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Parliament House

The Great South Window, Parliament Hall
©2016 Gazetteer for Scotland

The Great South Window, Parliament Hall

The 17th C. Parliament House lies hidden behind a 19th C. facade in Parliament Square in the Old Town of Edinburgh. The building comprises Parliament Hall, where the single-chambered Scottish Parliament met between 1639 and 1707, together with the Laigh Hall, Inner and Outer Houses, all now part of the High Court complex. Robert Reid's facade (of 1803) is inspired by Robert Adam's work on the University's Old College and the similarity is striking.

Designed by James Murray, Parliament Hall sports an impressive oak hammerbeam roof by John Scott (1637), together with the massive Great South Window, which was made in Germany and portrays King James V founding the College of Justice. Below is the Laigh Hall, which was home of Scotland's records until they moved to Register House in 1789.

The Scottish Parliament had its origins in the 12th C., deriving from various bodies which advised the crown. The original 'three estates' consisted of lay members, clergy and the burgh commissioners.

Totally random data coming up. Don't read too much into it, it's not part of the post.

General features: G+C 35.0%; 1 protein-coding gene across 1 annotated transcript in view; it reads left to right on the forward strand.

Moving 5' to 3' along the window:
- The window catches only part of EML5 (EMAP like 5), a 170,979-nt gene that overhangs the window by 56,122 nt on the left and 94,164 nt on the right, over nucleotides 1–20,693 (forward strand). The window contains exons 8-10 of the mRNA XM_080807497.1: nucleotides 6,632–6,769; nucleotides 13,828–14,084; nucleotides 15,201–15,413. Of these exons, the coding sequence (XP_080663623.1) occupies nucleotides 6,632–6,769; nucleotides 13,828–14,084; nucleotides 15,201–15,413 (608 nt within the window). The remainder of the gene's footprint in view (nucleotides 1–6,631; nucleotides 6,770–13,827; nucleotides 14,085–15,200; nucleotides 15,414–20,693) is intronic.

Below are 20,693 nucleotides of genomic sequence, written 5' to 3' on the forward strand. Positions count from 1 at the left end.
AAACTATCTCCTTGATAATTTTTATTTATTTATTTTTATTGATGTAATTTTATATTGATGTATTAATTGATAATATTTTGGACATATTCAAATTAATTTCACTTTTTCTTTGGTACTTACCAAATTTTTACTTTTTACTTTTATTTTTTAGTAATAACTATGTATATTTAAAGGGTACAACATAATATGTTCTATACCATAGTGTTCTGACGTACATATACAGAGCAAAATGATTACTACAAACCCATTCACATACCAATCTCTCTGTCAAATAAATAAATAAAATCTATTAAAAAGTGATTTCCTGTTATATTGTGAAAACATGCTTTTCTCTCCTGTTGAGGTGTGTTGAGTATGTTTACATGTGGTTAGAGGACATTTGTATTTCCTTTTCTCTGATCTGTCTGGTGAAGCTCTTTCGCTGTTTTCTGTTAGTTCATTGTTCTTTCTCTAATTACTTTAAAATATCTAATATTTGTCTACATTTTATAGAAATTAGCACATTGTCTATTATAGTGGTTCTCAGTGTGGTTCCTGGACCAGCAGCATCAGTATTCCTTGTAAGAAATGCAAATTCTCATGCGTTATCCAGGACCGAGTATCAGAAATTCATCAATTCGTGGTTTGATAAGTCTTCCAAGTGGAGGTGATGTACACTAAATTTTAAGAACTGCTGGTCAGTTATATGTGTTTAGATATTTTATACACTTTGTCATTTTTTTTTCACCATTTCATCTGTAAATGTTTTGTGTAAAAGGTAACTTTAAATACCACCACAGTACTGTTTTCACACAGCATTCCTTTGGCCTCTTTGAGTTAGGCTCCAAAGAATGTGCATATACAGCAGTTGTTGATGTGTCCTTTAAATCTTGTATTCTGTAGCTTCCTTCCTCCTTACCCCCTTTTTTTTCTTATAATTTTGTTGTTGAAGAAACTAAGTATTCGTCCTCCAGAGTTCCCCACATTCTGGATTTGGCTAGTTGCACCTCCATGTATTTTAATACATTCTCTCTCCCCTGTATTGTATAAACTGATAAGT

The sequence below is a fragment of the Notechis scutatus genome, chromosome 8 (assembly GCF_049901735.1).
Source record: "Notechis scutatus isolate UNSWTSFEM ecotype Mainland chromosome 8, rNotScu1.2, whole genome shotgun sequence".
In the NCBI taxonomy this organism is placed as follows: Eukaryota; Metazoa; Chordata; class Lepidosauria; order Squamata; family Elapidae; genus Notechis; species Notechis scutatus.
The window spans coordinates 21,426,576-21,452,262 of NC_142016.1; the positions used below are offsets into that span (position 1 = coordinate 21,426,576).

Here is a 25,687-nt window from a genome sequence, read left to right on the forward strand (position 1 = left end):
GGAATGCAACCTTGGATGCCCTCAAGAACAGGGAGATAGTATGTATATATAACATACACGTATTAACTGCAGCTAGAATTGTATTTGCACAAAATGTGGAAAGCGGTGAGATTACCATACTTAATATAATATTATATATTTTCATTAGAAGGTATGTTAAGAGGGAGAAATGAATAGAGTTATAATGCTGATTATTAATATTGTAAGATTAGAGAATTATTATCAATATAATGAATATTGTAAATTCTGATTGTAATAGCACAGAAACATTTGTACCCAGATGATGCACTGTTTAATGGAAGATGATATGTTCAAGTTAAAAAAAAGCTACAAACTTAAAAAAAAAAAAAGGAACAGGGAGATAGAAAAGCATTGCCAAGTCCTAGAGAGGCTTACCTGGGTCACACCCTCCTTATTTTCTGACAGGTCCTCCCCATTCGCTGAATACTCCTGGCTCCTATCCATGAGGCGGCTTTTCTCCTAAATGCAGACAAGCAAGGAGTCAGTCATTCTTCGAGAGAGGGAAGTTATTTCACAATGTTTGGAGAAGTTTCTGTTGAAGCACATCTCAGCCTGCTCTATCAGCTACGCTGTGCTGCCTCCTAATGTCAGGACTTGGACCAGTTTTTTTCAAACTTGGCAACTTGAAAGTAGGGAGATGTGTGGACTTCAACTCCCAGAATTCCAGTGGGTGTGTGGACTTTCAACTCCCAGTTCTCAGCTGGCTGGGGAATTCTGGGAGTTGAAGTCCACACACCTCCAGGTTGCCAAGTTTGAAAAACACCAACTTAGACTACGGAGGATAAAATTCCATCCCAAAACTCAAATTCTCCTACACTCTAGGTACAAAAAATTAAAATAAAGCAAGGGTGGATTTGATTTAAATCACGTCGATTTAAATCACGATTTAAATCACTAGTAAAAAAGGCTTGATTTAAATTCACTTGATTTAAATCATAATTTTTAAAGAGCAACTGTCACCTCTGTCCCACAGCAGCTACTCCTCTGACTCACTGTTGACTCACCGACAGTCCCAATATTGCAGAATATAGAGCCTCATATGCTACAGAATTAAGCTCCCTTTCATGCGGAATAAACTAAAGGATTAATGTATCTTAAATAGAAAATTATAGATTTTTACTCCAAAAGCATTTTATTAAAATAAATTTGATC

Until the late 16th C., Parliament met wherever the Royal Court happened to be, as it travelled around Scotland. Parliaments were called by the Monarch at 40 days notice and venues included Cambuskenneth, Edinburgh, Haddington, Perth, Scone and Stirling. Thereafter meetings were usually in Edinburgh and King Charles I ordered the construction of Parliament House, which was completed in 1640. It was funded by the citizens of Edinburgh. The independence of Parliament from the Crown was asserted as part of the National Covenant (1638), but meetings were banned under Oliver Cromwell's Republican administration. Parliament was not revived until the Restoration of King Charles II in 1660. General Monk was entertained in Parliament House in 1656, as was James VII, when Duke of York, in 1680.

Parliament House was not to last long in its function, because after union with England in 1707, the Scottish Parliament was dissolved and its functions transferred to London. Westminster benefitted from Scottish members and no less than ten British Prime Ministers were Scottish or of Scottish families.

The building remained in the ownership of Edinburgh Council until 2006, when its was controversially conveyed to the Scottish Government through a Council blunder. The Government subsequently gave part of the building to the Faculty of Advocates, while refurbishing the remainder as part of the courts complex.


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